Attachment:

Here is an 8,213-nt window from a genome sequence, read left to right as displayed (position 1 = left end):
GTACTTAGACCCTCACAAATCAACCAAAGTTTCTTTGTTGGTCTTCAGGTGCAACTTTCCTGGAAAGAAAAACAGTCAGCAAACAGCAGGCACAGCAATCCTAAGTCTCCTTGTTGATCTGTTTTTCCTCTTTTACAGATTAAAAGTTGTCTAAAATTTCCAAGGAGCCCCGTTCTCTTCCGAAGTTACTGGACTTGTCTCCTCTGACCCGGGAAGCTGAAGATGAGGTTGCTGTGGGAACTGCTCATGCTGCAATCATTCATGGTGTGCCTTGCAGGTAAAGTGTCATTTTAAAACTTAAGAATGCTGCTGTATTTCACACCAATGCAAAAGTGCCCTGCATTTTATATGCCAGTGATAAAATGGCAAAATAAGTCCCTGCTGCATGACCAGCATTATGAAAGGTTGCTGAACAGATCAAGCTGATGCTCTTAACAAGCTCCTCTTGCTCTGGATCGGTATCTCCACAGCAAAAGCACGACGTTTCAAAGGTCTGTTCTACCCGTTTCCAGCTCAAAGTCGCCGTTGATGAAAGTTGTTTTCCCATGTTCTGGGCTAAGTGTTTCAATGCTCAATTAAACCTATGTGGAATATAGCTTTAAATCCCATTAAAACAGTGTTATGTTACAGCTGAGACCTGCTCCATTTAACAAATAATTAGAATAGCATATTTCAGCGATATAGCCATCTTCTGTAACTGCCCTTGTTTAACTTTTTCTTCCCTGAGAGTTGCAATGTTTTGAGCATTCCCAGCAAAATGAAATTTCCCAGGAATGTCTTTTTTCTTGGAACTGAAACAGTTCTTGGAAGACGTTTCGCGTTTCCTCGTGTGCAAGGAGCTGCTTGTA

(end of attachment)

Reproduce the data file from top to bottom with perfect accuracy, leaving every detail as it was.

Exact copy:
Here is an 8,213-nt window from a genome sequence, read left to right as displayed (position 1 = left end):
GTACTTAGACCCTCACAAATCAACCAAAGTTTCTTTGTTGGTCTTCAGGTGCAACTTTCCTGGAAAGAAAAACAGTCAGCAAACAGCAGGCACAGCAATCCTAAGTCTCCTTGTTGATCTGTTTTTCCTCTTTTACAGATTAAAAGTTGTCTAAAATTTCCAAGGAGCCCCGTTCTCTTCCGAAGTTACTGGACTTGTCTCCTCTGACCCGGGAAGCTGAAGATGAGGTTGCTGTGGGAACTGCTCATGCTGCAATCATTCATGGTGTGCCTTGCAGGTAAAGTGTCATTTTAAAACTTAAGAATGCTGCTGTATTTCACACCAATGCAAAAGTGCCCTGCATTTTATATGCCAGTGATAAAATGGCAAAATAAGTCCCTGCTGCATGACCAGCATTATGAAAGGTTGCTGAACAGATCAAGCTGATGCTCTTAACAAGCTCCTCTTGCTCTGGATCGGTATCTCCACAGCAAAAGCACGACGTTTCAAAGGTCTGTTCTACCCGTTTCCAGCTCAAAGTCGCCGTTGATGAAAGTTGTTTTCCCATGTTCTGGGCTAAGTGTTTCAATGCTCAATTAAACCTATGTGGAATATAGCTTTAAATCCCATTAAAACAGTGTTATGTTACAGCTGAGACCTGCTCCATTTAACAAATAATTAGAATAGCATATTTCAGCGATATAGCCATCTTCTGTAACTGCCCTTGTTTAACTTTTTCTTCCCTGAGAGTTGCAATGTTTTGAGCATTCCCAGCAAAATGAAATTTCCCAGGAATGTCTTTTTTCTTGGAACTGAAACAGTTCTTGGAAGACGTTTCGCGTTTCCTCGTGTGCAAGGAGCTGCTTGTA